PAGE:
Now that we have seen the Lion Air final report I think it's back more in the court of #1.
#1 The Pilot did not review the issues from the Previous Flight - that is a huge No-no. If he had he probably would have had the knowledge that would have saved everyone on board.
#2 The Co-Pilot was cited as basically being incompetent and did not even have a mastery over the basics of Manual flight (did not know how to even use Manual Electric Trim properly) therefore should not have even be licensed as a pilot but kept getting passes through the Lion Air system.
#3 While the Pilot missed the review of the previous flight and showed relatively okay skills in the cockpit - it's one thing to look at the traces and see him counteracting MCAS activation 22 times - it's another thing to read about it in the timeline and say - why the hell didn't he throw the switches?
Then you read in the detailed CVR transcript that he admitted having the flu - which makes the fact he missed it 22 times and didn't brief his co-pilot properly on handover more understandable - but there is no way in hell he should have been in a cockpit. The Flu would have made him functionally impaired and possibly no better than drunk off his ass.
It's an incredibly detailed report - but after reading it you still think the pilots actions were not egregiously bad - symptomatic of a very broken training system I don't know what to say.
Boeing is still the root cause - but neither of those pilots should have been in that cockpit that day.
Indeed. Problem number one is still the aircraft. Of all the holes in the Swiss cheese, the Boeing hole is still the most egregious. While this flight had problems with the company’s crew and maintenance, not to mention an improperly factory-calibrated AOA sensor, absolutely every single MAX had the MCAS problem.
This report does nothing to diminish Boeing’s responsibility in the matter. It certainly doesn’t affect the legitimacy of the grounding.
It is right to expect proper maintenance, responsible crew behaviour, properly calibrated parts, and well-trained crews. It is right to expect crews to be the backstop against unforeseeable or non-preventable emergencies, and for that, I’m all in favour of better training. It is wrong to expect the pilots to be the backstop against a bad design.
Is this unreasonable?
Also, just a friendly reminder that Boeing is the party most opposed to any difference training. I’m sure WN doesn’t mind, as long as Boeing is willing to pay for it.
I don't know how you rank the egregious-nous of one over the other. At least In the case of Lion Air 610 they were all bad. The jury is still out on ET 302 - however I will be really surprised if we will see the same level of detail or admission of things that were done wrongly in that report.
Kudos to Indonesia for providing the detail and disclosure they did.
I'll give you the grounding though as it should never have been certified this way and obviously pilots don't have the assumed skill - however I'll stick with my belief that no one had to die if the rest of the system had been working like it should have.
Is it wrong to expect Pilots to be a backstop against bad design? That depends - I think MCAS really falls into the grey area where properly trained pilots should have been able to catch it - it was close enough to runaway stabilizer that the required runaway stabilizer memory checklist should have come immediately to mind or at least be tried one of the 22 times - but then again the pilot had the Flu and it seems like the Co-pilot couldn't recall any of the required memory checklists.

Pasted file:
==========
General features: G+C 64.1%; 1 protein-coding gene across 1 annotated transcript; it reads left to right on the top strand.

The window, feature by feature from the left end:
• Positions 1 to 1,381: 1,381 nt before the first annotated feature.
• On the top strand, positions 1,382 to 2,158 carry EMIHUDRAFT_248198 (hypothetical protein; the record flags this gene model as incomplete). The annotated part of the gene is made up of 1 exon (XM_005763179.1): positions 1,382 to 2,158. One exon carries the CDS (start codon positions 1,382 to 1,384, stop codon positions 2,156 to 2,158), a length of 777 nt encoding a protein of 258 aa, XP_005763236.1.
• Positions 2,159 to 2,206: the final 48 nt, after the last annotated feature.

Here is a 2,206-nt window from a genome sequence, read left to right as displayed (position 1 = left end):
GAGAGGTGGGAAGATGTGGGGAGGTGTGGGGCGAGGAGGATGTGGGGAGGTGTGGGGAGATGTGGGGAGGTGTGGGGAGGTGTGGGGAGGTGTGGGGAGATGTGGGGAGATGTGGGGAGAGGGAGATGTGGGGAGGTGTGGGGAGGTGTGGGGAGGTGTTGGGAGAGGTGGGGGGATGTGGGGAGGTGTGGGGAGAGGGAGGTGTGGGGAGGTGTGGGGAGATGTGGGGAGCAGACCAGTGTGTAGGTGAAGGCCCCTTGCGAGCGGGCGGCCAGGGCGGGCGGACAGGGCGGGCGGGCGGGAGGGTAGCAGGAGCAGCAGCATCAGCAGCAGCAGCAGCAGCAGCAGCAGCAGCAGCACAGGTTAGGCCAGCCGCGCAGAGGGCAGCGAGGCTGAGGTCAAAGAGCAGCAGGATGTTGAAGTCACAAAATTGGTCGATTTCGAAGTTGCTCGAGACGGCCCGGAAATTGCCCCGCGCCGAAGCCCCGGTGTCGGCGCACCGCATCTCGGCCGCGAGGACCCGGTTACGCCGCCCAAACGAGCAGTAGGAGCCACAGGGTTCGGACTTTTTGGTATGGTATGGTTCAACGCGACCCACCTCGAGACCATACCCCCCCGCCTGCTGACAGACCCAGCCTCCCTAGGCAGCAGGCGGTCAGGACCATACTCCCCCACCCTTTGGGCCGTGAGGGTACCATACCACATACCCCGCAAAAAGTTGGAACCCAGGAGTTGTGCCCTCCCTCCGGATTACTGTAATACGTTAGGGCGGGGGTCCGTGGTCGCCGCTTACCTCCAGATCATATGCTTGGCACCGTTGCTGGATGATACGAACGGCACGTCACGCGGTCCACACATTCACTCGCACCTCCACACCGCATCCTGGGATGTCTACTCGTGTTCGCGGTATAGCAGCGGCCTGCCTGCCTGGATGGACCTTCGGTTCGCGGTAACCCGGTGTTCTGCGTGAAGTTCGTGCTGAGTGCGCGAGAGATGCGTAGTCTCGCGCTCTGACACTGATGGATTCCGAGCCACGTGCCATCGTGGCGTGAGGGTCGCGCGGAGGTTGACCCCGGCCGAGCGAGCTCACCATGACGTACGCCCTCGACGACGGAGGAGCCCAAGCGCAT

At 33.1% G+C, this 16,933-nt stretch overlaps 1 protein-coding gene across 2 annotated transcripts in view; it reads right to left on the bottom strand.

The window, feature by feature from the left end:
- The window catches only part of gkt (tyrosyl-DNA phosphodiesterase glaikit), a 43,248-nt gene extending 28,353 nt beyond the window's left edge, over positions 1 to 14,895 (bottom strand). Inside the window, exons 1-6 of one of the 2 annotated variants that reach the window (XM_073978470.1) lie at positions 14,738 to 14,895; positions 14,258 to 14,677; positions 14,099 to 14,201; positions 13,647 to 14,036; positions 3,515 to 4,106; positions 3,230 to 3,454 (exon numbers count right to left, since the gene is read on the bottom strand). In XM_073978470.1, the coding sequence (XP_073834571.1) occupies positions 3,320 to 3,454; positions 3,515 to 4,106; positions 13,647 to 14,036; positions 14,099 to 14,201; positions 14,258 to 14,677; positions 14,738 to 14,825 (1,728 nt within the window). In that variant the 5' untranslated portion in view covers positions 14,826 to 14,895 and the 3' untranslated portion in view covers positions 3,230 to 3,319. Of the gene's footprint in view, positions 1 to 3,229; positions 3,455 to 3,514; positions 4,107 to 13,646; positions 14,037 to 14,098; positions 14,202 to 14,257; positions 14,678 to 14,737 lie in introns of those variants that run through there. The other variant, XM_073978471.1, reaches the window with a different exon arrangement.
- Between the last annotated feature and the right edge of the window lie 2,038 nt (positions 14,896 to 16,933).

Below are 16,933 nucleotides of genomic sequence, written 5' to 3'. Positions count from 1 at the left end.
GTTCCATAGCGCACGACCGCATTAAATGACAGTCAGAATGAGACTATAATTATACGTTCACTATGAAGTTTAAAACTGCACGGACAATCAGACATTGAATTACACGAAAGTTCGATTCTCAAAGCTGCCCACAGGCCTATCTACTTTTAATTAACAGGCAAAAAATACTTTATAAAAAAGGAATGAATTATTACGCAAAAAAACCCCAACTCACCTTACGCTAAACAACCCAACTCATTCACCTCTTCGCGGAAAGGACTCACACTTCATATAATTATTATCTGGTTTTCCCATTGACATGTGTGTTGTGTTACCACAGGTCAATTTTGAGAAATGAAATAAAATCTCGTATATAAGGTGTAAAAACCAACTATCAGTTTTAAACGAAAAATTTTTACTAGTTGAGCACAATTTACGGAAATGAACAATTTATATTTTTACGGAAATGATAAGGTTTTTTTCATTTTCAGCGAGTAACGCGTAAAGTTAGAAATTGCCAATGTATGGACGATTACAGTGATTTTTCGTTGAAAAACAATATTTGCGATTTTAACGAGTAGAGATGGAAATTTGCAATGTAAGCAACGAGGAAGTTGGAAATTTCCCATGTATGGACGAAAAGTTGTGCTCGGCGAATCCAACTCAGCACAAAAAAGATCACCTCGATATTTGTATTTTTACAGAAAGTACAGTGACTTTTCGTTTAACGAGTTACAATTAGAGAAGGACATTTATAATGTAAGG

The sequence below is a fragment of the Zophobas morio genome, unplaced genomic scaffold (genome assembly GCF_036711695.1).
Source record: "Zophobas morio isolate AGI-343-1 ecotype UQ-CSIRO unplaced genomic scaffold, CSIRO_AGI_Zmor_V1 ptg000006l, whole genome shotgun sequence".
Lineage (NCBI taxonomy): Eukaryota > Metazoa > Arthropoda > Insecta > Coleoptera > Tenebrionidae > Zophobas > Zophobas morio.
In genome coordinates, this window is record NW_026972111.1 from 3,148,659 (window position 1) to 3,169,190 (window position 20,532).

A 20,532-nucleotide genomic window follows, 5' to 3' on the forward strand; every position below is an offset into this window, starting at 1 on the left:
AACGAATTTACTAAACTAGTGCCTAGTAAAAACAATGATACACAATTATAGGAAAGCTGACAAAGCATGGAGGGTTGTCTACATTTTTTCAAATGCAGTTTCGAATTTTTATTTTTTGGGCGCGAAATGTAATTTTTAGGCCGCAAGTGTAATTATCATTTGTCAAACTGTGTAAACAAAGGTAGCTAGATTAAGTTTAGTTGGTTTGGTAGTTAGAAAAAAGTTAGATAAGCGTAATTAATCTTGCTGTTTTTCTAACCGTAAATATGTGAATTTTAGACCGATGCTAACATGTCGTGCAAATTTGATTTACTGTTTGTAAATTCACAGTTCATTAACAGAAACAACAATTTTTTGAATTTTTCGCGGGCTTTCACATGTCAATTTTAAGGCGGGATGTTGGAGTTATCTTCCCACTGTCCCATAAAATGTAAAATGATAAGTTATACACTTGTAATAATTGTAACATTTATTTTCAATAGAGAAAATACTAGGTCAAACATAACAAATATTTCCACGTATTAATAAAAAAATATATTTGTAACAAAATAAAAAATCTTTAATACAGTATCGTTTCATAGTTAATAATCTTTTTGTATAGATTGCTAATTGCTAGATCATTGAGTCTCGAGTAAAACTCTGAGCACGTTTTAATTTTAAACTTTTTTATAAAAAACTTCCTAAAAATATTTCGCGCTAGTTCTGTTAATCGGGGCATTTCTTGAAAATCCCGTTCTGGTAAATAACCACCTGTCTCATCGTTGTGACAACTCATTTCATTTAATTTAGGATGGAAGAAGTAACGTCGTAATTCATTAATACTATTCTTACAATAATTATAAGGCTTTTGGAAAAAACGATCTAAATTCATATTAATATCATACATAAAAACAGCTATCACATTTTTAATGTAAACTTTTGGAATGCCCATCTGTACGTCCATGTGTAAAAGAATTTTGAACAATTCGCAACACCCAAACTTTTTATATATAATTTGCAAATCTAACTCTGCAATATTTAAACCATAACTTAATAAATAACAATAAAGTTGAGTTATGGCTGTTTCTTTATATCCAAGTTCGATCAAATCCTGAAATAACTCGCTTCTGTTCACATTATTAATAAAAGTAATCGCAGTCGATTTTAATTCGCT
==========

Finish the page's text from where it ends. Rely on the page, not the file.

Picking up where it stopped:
It was painful reading the transcript and all the times Pilot properly counteracted MCAS and for it never to occur to him to turn off the electric trim. Rereading with the knowledge that he had the flu and he was the equivalent of drunk made it a lot more understandable.
I'm not sure difference training really would have made much difference in this case - this was a failure of procedures (never fly when you have the Flu - remember to review the problems from the previous flight) and basic training.
Well… the likely truth is that the same crew, in the same personal circumstances, in an NG, with an improperly calibrated AOA sensor, probably would not have crashed. The other likely truth is that the same crew, in the same personal circumstances, in a future ungrounded and updated MAX, with an improperly calibrated AOA sensor, probably would not crash.
So yes, it may seem harsh, especially in shadow of the massive loss of life, but I still feel that Boeing’s failure is the most egregious. You yourself have acknowledge that the poor design is the root cause.
Humans are fallible. A plane just has two pilots. Only one of them needs to fail, and that can cause a tragedy. Even the best training can’t guarantee that humans will always perform as well as a situation asks. On the other hand, a large organization with many brains working on a design, and a certifying agency to oversee them, and with a century of aviation knowledge behind us, there ought to be way more than sufficient human redundancy to have prevented MCAS 1.0, and prevented this tragedy.
Now, as regards training. One of the problems is that nobody knew about MCAS, and nobody understood how much it increased the risk of a runaway stabilizer. On top of that, Boeing’s own literature is far too vague on what a runaway stabilizer even means. We would not have so much debate here, if Boejng’s literature were actually clear on this matter. In any case, it would have been proper to recommend that runaway stab be trained as regularly as loss of an engine on takeoff. Of course, Boeing didn’t even want to inform pilot’s about the existence of MCAS, let alone recommend proper training for it. They were trying to say that the MAX is the same as an NG, and required no better/different training than an NG.